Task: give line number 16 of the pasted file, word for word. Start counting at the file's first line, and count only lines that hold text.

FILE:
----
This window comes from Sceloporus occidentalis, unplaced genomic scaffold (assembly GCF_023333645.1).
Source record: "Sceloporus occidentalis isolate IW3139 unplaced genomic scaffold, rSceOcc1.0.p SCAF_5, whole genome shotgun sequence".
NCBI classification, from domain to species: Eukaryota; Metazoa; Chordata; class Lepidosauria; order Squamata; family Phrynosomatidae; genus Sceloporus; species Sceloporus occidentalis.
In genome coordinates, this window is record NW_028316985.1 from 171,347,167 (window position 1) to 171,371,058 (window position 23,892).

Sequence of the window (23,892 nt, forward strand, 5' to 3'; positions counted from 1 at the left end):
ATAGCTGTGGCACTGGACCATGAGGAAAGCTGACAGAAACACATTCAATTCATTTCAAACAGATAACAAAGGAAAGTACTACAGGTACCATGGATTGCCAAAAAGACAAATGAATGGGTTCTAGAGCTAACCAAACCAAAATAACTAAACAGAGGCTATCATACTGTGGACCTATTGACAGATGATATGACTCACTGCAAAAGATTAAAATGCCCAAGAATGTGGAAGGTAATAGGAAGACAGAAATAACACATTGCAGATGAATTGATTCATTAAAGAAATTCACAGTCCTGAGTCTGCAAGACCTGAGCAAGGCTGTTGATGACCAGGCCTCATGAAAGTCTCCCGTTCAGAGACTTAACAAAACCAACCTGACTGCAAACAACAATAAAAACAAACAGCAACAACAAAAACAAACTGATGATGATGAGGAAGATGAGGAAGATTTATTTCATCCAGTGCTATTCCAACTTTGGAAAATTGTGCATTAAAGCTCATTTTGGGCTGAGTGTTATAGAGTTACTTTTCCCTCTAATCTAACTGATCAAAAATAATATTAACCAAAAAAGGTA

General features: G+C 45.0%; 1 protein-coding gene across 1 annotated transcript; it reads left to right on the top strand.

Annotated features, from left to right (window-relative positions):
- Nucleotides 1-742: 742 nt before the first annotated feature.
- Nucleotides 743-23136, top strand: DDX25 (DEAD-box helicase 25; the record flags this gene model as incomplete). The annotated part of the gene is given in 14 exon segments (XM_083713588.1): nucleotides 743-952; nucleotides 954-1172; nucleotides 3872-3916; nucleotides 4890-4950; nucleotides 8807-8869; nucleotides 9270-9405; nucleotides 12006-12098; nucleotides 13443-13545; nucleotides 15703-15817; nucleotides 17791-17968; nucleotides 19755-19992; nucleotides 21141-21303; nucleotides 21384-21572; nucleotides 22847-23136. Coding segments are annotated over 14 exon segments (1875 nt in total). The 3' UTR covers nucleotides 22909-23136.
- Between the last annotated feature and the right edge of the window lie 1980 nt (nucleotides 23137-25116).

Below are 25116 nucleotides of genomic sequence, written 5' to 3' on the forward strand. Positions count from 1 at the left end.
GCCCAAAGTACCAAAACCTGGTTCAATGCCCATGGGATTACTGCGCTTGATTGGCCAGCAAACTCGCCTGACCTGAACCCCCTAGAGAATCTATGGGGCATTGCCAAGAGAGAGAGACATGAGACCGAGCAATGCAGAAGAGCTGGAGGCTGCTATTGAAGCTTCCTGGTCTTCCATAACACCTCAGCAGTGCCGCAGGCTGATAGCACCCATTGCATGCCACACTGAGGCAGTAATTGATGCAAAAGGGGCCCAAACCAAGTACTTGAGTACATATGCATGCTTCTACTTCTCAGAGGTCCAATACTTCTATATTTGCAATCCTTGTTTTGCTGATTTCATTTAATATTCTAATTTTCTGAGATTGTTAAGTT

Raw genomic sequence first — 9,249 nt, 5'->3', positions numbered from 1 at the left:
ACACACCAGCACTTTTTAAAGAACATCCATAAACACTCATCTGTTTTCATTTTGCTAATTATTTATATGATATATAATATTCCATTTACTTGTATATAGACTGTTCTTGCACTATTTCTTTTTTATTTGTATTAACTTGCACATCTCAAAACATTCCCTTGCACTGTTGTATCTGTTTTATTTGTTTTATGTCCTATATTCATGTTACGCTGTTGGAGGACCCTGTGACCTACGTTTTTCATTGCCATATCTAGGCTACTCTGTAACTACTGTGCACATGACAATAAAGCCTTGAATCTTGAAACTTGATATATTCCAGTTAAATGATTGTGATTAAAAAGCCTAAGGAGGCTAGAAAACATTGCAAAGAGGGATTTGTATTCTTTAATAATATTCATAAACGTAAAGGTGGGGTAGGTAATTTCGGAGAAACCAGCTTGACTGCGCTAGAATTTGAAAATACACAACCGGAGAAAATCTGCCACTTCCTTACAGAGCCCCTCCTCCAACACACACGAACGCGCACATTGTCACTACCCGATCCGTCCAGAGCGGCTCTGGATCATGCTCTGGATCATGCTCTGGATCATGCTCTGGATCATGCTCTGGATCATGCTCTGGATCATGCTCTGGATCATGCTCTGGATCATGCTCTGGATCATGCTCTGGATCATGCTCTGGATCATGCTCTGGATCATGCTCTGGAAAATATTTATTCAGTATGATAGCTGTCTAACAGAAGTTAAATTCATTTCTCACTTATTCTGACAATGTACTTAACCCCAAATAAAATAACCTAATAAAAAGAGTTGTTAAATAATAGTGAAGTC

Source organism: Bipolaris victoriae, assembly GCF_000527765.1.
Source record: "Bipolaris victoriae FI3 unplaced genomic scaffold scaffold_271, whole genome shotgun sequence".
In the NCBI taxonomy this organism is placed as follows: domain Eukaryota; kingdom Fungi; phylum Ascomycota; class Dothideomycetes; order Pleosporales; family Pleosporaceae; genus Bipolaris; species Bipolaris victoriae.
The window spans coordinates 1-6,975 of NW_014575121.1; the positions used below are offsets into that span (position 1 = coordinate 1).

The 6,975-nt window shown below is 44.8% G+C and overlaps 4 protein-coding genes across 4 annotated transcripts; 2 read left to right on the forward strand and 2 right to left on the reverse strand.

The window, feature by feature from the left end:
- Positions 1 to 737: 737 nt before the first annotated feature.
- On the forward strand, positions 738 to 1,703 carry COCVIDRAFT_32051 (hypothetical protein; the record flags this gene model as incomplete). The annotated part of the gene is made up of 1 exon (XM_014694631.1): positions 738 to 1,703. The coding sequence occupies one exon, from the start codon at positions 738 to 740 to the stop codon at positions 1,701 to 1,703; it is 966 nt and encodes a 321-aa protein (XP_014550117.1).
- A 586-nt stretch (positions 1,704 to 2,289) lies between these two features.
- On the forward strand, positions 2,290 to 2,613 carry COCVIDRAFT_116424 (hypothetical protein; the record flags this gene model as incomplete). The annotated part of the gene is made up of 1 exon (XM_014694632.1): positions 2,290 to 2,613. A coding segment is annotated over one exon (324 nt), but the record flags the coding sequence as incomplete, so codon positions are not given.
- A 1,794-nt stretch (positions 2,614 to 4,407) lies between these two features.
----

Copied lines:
Source organism: Bipolaris victoriae, assembly GCF_000527765.1.